With the huge thirteen-inch muzzles projecting from the for’ar turret like the uncovered fangs of a vicious bulldog, she barked the requisite thirteen times to the Admiral’s flag on the Iowa, received the return, and passed on. At her heels, like petty terriers, scrambled launches and tugs galore and from the shore, gaily decorated from stem to stern, hurried the Governor Markham with General Warfield and party aboard, and best of all, the wives and daughters of a number of the officers whose task it is to direct this mighty projectile across the face of the astonished sea.
Well past the Iowa and Philadelphia, with sea room in plenty for her bulk, she swung to the right, and her long white side, flung full in the face of the westering sun, burst suddenly into dazzling brightness. But the grimness still remaining, fang after fang was exposed till she fairly bristled with teeth which have tasted.
In truth, one tingled at the sight, and the hot blood rushed backward through all the generations of culture and civilization to things primordial and naked. And in truth, those who rise by the sword, perish by the sword. And still in truth, be it remembered, those who have risen by the sword, and foresworn the sword, none the less have perished by the sword. It was a righteous tingle, a righteous back, and the knowledge that such a splendid fighting machine was ours, made by us, and fought by us, was us—was a good knowledge. Tomorrow?—Ah, yes, tomorrow, when the lion shall lie down with the lamb, we shall beat our Oregons into automobiles and electric railways; but today it were well that we look to our Oregons and see that they be many and efficient.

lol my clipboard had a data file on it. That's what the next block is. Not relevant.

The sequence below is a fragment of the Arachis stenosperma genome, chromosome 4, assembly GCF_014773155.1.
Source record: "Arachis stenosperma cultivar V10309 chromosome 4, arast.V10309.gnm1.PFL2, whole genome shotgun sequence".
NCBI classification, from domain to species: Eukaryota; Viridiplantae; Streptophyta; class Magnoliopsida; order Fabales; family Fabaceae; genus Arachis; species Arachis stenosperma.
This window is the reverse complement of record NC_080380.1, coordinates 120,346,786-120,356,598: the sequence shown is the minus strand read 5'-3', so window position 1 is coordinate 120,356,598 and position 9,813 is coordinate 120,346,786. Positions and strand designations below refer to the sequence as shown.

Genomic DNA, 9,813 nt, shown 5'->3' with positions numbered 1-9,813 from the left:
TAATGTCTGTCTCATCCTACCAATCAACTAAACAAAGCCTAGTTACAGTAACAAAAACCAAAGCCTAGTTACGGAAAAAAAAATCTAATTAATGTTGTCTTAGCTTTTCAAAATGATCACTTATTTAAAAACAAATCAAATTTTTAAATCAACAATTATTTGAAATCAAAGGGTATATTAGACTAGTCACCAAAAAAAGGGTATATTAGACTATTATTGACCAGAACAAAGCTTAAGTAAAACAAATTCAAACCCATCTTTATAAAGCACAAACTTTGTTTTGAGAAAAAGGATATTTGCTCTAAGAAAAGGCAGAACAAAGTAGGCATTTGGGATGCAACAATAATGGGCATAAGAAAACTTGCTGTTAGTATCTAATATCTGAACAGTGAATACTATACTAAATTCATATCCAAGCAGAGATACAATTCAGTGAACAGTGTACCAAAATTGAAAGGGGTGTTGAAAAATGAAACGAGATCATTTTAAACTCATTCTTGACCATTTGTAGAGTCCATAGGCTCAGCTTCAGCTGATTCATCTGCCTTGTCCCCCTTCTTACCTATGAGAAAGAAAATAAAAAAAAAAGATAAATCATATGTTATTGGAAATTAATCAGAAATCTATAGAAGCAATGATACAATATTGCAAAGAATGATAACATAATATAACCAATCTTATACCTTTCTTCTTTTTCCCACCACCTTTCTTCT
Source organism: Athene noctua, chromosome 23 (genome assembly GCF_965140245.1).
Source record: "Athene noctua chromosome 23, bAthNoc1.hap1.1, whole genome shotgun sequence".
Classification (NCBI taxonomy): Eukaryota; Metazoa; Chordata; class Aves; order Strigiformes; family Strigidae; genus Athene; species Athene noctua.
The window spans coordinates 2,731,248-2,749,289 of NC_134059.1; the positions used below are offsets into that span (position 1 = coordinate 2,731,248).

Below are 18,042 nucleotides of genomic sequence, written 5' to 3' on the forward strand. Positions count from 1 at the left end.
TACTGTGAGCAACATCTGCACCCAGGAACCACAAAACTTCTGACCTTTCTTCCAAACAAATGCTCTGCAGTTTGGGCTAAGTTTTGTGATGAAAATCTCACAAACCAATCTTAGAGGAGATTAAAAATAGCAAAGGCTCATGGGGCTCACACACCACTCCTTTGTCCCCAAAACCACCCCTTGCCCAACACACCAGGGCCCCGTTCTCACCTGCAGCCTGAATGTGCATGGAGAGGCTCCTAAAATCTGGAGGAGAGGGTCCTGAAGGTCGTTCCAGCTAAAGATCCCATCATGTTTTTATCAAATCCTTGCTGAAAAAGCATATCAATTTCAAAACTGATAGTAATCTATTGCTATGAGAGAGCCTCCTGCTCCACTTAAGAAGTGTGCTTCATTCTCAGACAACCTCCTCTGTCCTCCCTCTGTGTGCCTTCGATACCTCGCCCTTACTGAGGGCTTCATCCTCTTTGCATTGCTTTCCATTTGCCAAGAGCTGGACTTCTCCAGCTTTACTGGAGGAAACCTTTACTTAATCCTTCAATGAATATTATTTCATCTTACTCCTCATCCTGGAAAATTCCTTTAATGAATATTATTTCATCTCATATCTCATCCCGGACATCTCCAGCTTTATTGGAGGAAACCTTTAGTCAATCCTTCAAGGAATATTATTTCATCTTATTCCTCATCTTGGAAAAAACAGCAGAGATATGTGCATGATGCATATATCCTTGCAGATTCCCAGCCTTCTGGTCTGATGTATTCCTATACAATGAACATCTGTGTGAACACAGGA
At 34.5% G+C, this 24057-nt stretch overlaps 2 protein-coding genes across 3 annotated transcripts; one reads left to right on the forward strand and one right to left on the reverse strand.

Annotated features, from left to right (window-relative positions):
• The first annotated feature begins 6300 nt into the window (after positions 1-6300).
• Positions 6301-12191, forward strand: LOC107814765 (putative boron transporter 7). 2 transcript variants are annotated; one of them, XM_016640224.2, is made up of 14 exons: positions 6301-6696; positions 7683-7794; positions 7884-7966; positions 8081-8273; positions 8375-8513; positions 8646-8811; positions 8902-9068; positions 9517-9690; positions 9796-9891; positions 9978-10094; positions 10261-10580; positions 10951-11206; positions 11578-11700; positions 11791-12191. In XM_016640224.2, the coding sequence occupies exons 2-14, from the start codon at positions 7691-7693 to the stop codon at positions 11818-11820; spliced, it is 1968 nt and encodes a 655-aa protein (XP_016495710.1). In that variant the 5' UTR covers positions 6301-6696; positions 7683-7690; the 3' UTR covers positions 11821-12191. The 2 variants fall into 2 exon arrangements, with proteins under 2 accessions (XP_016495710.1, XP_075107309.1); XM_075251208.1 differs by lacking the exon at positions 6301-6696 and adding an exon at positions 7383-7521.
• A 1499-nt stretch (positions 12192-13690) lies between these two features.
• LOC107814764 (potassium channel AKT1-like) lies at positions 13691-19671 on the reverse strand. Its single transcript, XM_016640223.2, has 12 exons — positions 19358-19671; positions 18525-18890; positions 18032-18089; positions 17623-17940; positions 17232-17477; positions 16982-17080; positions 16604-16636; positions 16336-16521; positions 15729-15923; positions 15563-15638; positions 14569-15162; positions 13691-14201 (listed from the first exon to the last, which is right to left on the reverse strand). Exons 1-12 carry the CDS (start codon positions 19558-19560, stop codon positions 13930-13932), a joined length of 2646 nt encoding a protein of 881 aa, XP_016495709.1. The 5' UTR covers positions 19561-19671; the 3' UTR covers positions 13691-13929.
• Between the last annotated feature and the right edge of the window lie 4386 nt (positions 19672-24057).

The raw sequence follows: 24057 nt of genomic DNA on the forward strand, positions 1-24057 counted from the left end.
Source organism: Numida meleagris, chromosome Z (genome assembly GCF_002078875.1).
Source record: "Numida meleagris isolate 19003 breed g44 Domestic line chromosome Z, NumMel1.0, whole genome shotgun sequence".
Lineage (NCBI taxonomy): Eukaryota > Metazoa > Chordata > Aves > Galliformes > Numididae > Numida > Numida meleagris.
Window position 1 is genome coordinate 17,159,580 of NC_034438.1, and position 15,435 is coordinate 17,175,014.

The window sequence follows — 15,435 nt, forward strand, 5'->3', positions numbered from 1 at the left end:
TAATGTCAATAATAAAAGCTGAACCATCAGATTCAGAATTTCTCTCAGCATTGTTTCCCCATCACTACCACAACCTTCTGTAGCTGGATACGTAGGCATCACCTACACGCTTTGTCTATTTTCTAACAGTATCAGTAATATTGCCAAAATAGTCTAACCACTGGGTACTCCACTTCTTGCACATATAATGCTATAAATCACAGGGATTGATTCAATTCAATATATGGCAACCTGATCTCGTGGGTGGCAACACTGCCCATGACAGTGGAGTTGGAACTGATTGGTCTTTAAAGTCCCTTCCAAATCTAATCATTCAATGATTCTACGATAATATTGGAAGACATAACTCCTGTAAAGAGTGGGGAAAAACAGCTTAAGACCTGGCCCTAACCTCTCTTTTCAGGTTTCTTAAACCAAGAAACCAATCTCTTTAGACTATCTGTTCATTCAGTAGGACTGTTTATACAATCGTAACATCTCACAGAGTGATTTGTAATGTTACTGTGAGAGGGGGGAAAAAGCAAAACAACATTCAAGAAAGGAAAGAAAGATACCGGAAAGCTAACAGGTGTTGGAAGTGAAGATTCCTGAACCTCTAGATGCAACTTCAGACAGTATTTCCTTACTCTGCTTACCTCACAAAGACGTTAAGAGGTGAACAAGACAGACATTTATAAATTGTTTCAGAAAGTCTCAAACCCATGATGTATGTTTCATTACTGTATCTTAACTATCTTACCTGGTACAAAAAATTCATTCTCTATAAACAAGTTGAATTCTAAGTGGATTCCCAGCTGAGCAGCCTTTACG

Swung full around, with nose to sea and tide and sun and wind, the great anchor leaped into the bay and clenched its stout grip on the muddy bottom. The Oregon was home! Home, and here at rest on the very spot which saw her formed and launched and christened. Home, after 55,000 miles of faring and fighting across the zones, from California to the Horn and from the Antilles to the East Indies.